Expanding access to college
529 College Savings Plans are the primary tax advantaged way for families to save for college. As a part of the Bipartisan Budget Act of 2015, Congress and the Administration approved common sense legislation to make improvements to the 529 program.
NAST and its affiliate, the College Savings Plans Network (CSPN), continues to work with Congress to improve 529 plans as Congress considers other changes to the tax code and the reauthorization of the Higher Education Act in 2019.
College Savings Plans Network (CSPN)
A Network of the National Association of State Treasurers
CSPN is the leading objective source of information about Section 529 College Savings Plans and Prepaid Tuition Plans.
CSPN brings together administrators of 529 savings and prepaid plans from across the country, as well as their private sector partners, to offer convenient tools and objective, unbiased information to help families make informed decisions about saving for college.
In the 117th Congress, NAST and CSPN’s primary goal is to make college and career training more affordable and accessible to all. To help us achieve this goal, our major legislative priorities are:
1. SAVERs Credit – Congress created the Saver’s Credit in 2001 to encourage middle- to low-income individuals to save for retirement. In order to increase access for low and middle-income students and reduce their reliance on student loans, NAST & CSPN encourage Congress to include contributions to Section 529 qualified tuition programs to the list of deferrals or contributions that qualify for the Saver’s Credit.
2. Encourage Saving for College at the Workplace – The workplace is often where Americans make decisions about saving. Tax code incentives that promote employer contributions into the retirement plans of employees have proven to be an effective method to increase retirement savings. Tax code incentives that similarly promote employer contributions to Section 529 Qualified Tuition Programs will be an effective method of encouraging continued education among employees. We believe employers could have a broader impact on the long-term financial wellness of Americans if they are given a role in assisting and accommodating participation in a 529 plan.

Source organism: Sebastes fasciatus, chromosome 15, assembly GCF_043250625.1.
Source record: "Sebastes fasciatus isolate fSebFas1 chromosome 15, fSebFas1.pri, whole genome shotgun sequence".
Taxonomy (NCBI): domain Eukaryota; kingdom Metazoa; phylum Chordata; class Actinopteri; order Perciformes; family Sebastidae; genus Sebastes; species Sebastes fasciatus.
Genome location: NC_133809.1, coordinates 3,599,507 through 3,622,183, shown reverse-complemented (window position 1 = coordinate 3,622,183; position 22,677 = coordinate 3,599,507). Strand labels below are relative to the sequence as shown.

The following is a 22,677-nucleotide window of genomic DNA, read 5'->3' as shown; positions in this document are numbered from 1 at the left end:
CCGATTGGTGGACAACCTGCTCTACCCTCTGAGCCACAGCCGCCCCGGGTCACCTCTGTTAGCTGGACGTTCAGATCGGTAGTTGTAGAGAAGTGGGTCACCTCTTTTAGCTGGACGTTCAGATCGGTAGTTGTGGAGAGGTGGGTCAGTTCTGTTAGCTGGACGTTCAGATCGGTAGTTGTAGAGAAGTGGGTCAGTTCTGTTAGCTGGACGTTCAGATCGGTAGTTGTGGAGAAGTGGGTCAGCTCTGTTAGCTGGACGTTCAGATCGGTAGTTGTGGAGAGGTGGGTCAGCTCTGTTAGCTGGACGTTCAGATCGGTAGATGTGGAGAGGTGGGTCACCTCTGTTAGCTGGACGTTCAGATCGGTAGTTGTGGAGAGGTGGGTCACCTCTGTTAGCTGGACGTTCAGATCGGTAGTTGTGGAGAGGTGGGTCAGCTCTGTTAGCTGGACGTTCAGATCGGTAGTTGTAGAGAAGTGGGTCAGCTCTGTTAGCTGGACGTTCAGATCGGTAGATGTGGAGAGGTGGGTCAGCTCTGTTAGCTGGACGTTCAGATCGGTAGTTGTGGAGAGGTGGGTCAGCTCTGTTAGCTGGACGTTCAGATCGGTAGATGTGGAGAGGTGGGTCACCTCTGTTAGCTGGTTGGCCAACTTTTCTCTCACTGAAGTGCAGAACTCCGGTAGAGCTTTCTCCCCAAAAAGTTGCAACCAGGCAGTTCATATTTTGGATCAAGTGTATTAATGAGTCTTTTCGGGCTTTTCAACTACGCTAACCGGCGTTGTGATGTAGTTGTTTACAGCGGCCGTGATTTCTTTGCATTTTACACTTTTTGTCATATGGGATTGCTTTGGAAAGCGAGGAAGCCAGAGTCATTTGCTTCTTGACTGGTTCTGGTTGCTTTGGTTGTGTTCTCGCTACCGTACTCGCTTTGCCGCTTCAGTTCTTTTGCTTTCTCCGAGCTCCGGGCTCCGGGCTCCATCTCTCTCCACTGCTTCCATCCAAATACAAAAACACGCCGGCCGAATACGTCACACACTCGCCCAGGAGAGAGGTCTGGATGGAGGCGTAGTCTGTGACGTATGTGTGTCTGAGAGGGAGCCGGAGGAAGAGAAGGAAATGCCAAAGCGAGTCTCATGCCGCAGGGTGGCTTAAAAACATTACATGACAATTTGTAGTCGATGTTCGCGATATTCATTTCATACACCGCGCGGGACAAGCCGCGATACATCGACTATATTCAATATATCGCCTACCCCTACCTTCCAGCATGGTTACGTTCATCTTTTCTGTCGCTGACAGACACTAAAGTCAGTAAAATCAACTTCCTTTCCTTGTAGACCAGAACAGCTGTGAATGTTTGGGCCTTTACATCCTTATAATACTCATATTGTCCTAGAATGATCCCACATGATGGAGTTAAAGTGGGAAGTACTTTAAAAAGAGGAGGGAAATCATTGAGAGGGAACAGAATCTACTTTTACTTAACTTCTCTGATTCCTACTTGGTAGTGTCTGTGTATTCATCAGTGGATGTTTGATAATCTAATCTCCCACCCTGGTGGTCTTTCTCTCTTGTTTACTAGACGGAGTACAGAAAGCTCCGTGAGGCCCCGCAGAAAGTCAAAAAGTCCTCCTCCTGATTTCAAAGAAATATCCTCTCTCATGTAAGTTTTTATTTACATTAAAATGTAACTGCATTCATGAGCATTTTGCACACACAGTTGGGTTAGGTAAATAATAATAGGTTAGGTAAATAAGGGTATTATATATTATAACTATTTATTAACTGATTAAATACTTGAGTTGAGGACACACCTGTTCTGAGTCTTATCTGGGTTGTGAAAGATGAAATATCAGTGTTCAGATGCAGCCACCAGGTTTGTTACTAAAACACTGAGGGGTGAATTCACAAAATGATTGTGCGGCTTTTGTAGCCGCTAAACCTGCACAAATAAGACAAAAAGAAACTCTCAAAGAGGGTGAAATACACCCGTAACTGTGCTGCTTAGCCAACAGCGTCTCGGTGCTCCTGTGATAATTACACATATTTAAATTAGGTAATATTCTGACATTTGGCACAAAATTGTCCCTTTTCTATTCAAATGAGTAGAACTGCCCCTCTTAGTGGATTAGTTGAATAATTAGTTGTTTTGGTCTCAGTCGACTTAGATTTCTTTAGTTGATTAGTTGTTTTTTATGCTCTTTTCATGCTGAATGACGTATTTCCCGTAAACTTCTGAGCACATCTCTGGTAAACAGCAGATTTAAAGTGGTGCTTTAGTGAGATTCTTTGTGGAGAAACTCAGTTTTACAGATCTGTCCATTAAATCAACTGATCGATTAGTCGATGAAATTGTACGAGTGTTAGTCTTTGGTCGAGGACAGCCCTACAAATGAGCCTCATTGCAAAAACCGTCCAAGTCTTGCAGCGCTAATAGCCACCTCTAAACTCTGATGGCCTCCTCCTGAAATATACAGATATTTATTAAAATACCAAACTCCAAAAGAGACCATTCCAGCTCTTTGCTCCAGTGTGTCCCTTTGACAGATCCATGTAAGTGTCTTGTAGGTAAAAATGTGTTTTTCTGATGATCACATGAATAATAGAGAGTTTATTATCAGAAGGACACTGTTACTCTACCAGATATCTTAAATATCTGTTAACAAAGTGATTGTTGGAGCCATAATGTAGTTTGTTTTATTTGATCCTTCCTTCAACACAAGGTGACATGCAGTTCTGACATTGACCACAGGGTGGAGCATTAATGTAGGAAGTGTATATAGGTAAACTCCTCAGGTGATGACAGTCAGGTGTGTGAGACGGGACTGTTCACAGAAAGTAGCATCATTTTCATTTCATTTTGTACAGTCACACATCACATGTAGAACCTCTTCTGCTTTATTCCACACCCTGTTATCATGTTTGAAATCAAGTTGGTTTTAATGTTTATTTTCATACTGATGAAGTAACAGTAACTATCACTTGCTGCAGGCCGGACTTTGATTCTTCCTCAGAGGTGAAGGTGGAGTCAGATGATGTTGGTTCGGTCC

3. Simplify Student Aid and 529s to Encourage Saving – An overwhelming majority of 529 plan administrators view the perceived impact of a 529 account on federal financial aid as the top regulatory obstacle to American families fully utilizing 529 plans. The CARES Act included provisions to simplify the federal financial aid process which will assist 529 plan participants. NAST & CSPN urges Congress to take further action to revise the Higher Education Act (HEA) to change the current federal financial aid methodology to: (1) exempt the value of all assets in all 529 accounts held for the benefit of a student from counting as parental assets in determining a family’s expected contribution and, (2) to the extent CARES does not address the issue, exempt the value of all 529 plan distributions, including from accounts held by grandparents, noncustodial parents or states and charities, from counting as income when distributions are used towards eligible expenses.
4. Freedom to Invest in Tomorrow’s Workforce – Although 529 plans may be used for many certificate programs and qualified apprenticeship programs, meaningful gaps remain. We support legislation which would expand the use of a 529 account to recognized postsecondary credential programs under the Workforce Innovation and Opportunity Act. The programs included in this initiative provide the basis for developing competencies in many of the technical skills and jobs that employers find increasingly difficult to fill.